The Militant (logo)  
   Vol. 67/No. 22           June 30, 2003  
Machinists at Fleet end
long strike in Ontario
TORONTO—About 200 of the 335 workers in Fort Erie, Ontario, who went on strike against Fleet Industries on October 1 are now back to work without a union contract, alongside scabs that were hired by the company during the strike. On March 22, the aerospace workers and office staff, members of International Association of Machinists (IAM) locals 939 and 171, voted by a two-thirds majority to ratify the company’s “final offer,” which they had rejected in February and January by near unanimous votes.

Fleet, owned by Magellan Aerospace, one of the largest unionized employers in Fort Erie, produces components for fixed-wing aircraft and helicopters.

The 300 production workers and 50 office workers had walked out in response to Fleet’s demands to gut seniority rights and replace the plant-wide seniority system with seniority by job classification.

On January 19, the workers rejected by a vote of 255 to 1 essentially the same demands they had turned down last fall. Accepting these offers would have meant an immediate layoff of all employees and recall based on favoritism, not seniority. The company proposal stated, “For the first six weeks following the resumption of operations, which will be a date specified by the Company following ratification, the Company has the right to recall employees out of seniority based on the company’s need, as determined by the Company.”

Strikers organized to win solidarity throughout the region for their fight. The unionists reached out to workers on strike against Anagram in St. Catherines and Niagara-on-the-Lake; to Steelworkers picketing at Washington Mills in Niagara Falls; and to members of the Canadian Auto Workers union who were locked out by Ronal Canada in Stevensville. There have been nine strikes and lockouts in the Niagara region over the last year.

On January 22, 100 strikers prevented replacement workers, escorted by police, from entering the factory in school buses with blacked-out windows. Strikers succeeded in stopping the scabs again the following day, with help from members of other unions in the region. This union solidarity pushed back company attempts to use scabs for several weeks.

Production workers rejected another company offer on February 8—a proposal that was practically identical to the earlier ones—by a vote of 221 to 6. The following day office workers rejected these offers by a vote of 24 to 20. During the week that followed, Fleet strikers and their supporters successfully blocked buses carrying scabs from entering the plant, in spite of a court injunction that limited picketing.

On February 13, faced with the fact that not one worker on strike had crossed the picket line, Magellan bosses announced that they were going to close the plant. William Matthews, the vice-president of marketing at Magellan, said “when the group went on strike, we ran the plant with management and non-union. But we knew we couldn’t do that forever. We exercised our legal right to bring in replacement workers and we were unable to do that.”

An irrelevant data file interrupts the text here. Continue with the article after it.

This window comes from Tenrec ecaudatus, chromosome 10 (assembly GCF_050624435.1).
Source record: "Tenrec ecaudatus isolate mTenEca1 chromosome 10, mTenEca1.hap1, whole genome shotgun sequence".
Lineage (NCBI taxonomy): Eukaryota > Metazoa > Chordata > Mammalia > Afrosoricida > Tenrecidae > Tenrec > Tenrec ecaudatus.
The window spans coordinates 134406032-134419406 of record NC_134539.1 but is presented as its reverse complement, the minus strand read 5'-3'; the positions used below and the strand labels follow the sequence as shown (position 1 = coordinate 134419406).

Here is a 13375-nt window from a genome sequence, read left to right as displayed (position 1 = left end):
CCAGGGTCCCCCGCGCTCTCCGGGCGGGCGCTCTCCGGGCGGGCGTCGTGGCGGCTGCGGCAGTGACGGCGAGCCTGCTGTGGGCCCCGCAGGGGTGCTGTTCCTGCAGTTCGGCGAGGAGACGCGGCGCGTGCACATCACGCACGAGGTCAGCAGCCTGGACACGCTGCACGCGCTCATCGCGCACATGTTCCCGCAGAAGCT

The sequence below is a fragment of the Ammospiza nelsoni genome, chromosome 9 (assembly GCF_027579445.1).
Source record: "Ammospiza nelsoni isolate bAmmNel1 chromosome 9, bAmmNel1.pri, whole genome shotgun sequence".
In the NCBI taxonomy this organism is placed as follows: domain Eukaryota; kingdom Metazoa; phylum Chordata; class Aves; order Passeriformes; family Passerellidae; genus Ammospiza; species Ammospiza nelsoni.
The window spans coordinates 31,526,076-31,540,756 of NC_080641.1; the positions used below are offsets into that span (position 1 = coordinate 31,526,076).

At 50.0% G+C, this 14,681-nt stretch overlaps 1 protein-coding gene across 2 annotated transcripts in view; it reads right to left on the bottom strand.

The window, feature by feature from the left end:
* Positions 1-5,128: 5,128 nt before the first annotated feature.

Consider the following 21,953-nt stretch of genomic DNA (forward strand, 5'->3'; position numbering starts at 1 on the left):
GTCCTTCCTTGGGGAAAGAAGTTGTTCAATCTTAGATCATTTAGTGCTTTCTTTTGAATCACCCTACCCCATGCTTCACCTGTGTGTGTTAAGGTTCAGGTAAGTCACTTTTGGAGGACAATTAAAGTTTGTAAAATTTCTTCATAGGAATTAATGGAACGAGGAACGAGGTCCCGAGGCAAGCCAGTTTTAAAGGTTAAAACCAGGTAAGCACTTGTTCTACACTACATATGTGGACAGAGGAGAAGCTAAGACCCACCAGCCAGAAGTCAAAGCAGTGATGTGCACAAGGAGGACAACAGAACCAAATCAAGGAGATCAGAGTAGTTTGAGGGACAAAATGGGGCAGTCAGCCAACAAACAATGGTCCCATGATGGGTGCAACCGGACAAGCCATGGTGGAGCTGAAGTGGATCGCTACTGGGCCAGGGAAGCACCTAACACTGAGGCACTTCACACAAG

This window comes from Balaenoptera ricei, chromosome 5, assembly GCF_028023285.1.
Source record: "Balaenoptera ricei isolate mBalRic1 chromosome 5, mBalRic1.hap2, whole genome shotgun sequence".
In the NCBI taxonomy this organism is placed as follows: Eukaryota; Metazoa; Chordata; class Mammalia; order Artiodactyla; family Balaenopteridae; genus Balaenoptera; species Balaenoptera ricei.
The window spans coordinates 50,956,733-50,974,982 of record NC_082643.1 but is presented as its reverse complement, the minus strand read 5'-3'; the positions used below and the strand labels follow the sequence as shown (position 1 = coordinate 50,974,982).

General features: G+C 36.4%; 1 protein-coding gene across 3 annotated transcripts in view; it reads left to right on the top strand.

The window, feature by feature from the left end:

The company said that there was enough work in the plant for a few months and offered strikers their jobs if they would cross the picket line and go back to work.

Local and national IAM officials on March 22 told the workers at Fleet that the best option to get severance pay from the company, given the announcement that the plant would be closing, would be to get back in the plant. The union leadership recommended that workers ratify the company’s “final offer,” which they had rejected in February, and apply for severance benefits under section 80 of the Labor Relations Act.

In a phone interview with the Militant in late May, IAM member Julius Antal reported that the company refused to recognize the vote and immediately began recalling workers out of seniority. Workers report that the company sent out a letter to each employee stating that they did not recognize the March 22 vote. Upon returning to work, each worker was made to sign an individual contract with the company that specifies that no union activity is allowed in the plant.

In addition, Antal reported that two people were fired by the company, allegedly for “just cause” in relation to incidents that occurred during the strike. Over a dozen people never made applications under Section 80, because they did not want to return to work without a union contract and continue to picket outside the plant. While about 25 of the office workers who participated in the strike are back at work, about 20 office workers continue to picket.

Workers who have not been called back to work or who did not sign an individual contract with Fleet receive no severance pay and no unemployment benefits. One worker who is still picketing reported that workers in the plant had signed their first paychecks over to those still on the picket line.

The union has lodged an unfair labor practice complaint before the labor board, and is pursuing getting a severance package from Fleet.

As of the end of May, production in the plant is now running seven days a week, with the workers putting in a 48-hour workweek. On May 28, Fleet CEO Richard Neill sent a letter to the IAM stating that Fleet has “no intention” of reconsidering the decision to close the plant.

Despite Fleet’s success in restarting production without a union contract, some workers told this reporter that they are proud of the fight they waged. “I told everyone at a union meeting we had recently that we should all be proud of what we did and hold our heads up high, because we stood together,” said one worker, who is still on the picket line. “But we didn’t feel we could go any further in these conditions.”

Patricia O’Beirne is a member of the Union of Needletrades, Industrial and Textile Employees in Toronto.  
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